Posted: Tuesday, 2 July 2013 @ 13:59
You’ve just bought your brand new safe online, you’re happy with the price, and it was delivered on time. Now all you have to do the most important part of owning a safe - chose a secure and safe place to fix it into position. Hopefully you’ve chosen well and your safe is difficult to crack on-site, but is it secure enough to deter its removal to somewhere it can be cracked?
Mounting your safe;
Your safe needs to be in an accessible place for you to use it, but also somewhere out of sight or even somewhere assured by your insurance company. This can mean that where one safe is fitted to a concrete floor, another has to be fitted to a stone wall. You must consider the surface and characteristics of your fixings when mounting your safe.
Here’s a quick list of the most common materials you will face:
Solid Floors: Concrete Solid floor constructions have the best fixing characteristics and should be used where possible.
Sand and Cement Screed over Concrete Screed is a weak mix of sharp sand and cement designed for leveling over concrete. This layer has a thickness of between 25 - 75mm. Fixing a safe to this type of floor requires a loose bolt sleeve anchor long enough to penetrate into the concrete below the screed.
Sand and cement screed over precast concrete hollow core beams: These are concrete beams with a hollow section running the length of the beam. Fixing to this type of floor construction will depend on where you drill. If you’re lucky enough to drill through into a solid section of the concrete, then the loose bolt sleeve anchor will be sufficient. However should your drill disappear into the hollow section fixing, then an epoxy resin chemical anchor is needed.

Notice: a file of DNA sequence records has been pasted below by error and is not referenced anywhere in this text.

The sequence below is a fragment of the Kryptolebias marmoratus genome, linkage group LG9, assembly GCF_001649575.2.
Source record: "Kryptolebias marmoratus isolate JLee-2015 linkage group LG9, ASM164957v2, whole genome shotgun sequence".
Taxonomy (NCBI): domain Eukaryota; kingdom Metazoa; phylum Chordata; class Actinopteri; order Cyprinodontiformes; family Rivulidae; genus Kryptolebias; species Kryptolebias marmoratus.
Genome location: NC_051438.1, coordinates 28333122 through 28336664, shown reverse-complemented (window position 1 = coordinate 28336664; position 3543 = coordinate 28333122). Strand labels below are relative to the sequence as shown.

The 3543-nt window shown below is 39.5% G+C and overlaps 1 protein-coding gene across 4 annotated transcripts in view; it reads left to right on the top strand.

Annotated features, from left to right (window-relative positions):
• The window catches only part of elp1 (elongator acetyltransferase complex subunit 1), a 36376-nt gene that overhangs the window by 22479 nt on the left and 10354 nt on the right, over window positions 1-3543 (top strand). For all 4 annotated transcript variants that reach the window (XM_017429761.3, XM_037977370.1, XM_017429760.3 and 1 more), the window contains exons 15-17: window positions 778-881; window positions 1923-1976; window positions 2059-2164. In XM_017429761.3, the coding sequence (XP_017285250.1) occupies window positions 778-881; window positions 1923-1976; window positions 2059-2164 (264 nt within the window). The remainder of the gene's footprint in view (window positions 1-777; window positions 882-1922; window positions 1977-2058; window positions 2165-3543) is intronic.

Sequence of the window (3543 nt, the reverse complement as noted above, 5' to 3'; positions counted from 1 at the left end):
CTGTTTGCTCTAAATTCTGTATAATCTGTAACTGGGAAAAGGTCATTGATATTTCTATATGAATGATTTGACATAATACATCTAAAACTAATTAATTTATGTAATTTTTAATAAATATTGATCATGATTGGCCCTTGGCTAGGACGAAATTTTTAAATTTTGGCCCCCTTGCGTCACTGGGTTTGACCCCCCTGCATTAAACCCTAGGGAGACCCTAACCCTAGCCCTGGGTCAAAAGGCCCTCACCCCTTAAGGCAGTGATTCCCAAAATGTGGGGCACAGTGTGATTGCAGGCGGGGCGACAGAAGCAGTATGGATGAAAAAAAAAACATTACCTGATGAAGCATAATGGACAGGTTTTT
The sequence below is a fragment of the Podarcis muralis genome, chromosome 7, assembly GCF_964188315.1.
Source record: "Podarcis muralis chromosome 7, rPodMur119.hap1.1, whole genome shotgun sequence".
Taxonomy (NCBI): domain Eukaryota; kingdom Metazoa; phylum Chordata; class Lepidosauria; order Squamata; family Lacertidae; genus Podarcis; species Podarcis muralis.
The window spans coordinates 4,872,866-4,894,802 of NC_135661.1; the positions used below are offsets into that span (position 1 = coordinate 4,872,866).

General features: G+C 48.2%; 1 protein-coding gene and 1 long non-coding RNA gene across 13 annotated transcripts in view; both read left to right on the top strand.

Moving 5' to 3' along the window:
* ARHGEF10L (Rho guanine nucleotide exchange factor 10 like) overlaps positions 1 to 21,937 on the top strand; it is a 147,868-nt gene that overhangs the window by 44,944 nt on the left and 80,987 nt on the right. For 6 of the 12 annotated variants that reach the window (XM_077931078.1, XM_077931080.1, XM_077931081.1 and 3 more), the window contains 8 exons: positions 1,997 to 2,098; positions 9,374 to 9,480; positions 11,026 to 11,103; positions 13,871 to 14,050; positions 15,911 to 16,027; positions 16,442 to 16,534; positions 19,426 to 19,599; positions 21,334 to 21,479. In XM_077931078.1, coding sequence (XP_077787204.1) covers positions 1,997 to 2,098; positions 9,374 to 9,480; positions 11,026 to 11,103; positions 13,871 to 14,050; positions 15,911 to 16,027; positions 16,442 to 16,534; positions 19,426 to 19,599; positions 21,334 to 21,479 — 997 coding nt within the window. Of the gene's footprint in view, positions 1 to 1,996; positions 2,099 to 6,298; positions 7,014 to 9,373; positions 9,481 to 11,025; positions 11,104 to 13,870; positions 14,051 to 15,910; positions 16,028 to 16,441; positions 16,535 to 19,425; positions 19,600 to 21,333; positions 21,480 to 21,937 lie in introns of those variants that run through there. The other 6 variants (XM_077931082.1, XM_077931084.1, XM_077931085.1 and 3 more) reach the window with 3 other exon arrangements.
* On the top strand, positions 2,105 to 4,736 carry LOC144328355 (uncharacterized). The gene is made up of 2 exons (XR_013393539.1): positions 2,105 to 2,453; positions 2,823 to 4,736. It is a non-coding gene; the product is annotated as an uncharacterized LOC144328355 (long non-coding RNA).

Sand and cement screed over block and beam construction Block and beam constructions are floors constructed using pre-stressed concrete beams supporting standard concrete, or Thermalite blocks spanning between them with a sand and cement screed over them. Fixing into this type of floor construction material will have different effects. The concrete block will give a good fixing and a loose sleeve anchor will be sufficient. The Thermalite blocks however are of such low density that they will not have sufficient strength to hold a sleeve anchor, fixing with am epoxy resin chemical anchor will solve this problem.
Timber Floors The best way to fix to any timber floor on joists is to use a coach screw directly into the joist. If this is not possible then the safe bolt must pass through the safe, into the floorboard, and an 18mm plywood board large enough to go between the joists and bolted together to give a sandwich effect. It’s a lot of work, but fixing only into the floorboard will not be enough to secure the safe sufficiently. Of course it goes without saying - please be aware of pipes and cables running below, and if possible test for cables and pipes before carrying out any work.
This can only be a guide on fixing into walls and floors. With today's modern building techniques and high-spec housing, other considerations will need to be taken into account, like how underfloor heating and different types of floor insulation will all affect an installation.
If you’re still unsure then why not call the experts? We have the tools and experience to deal with any safe and fitting. We know how and when a safe is fitted securely – call the people in the know, you’ll be in safe hands!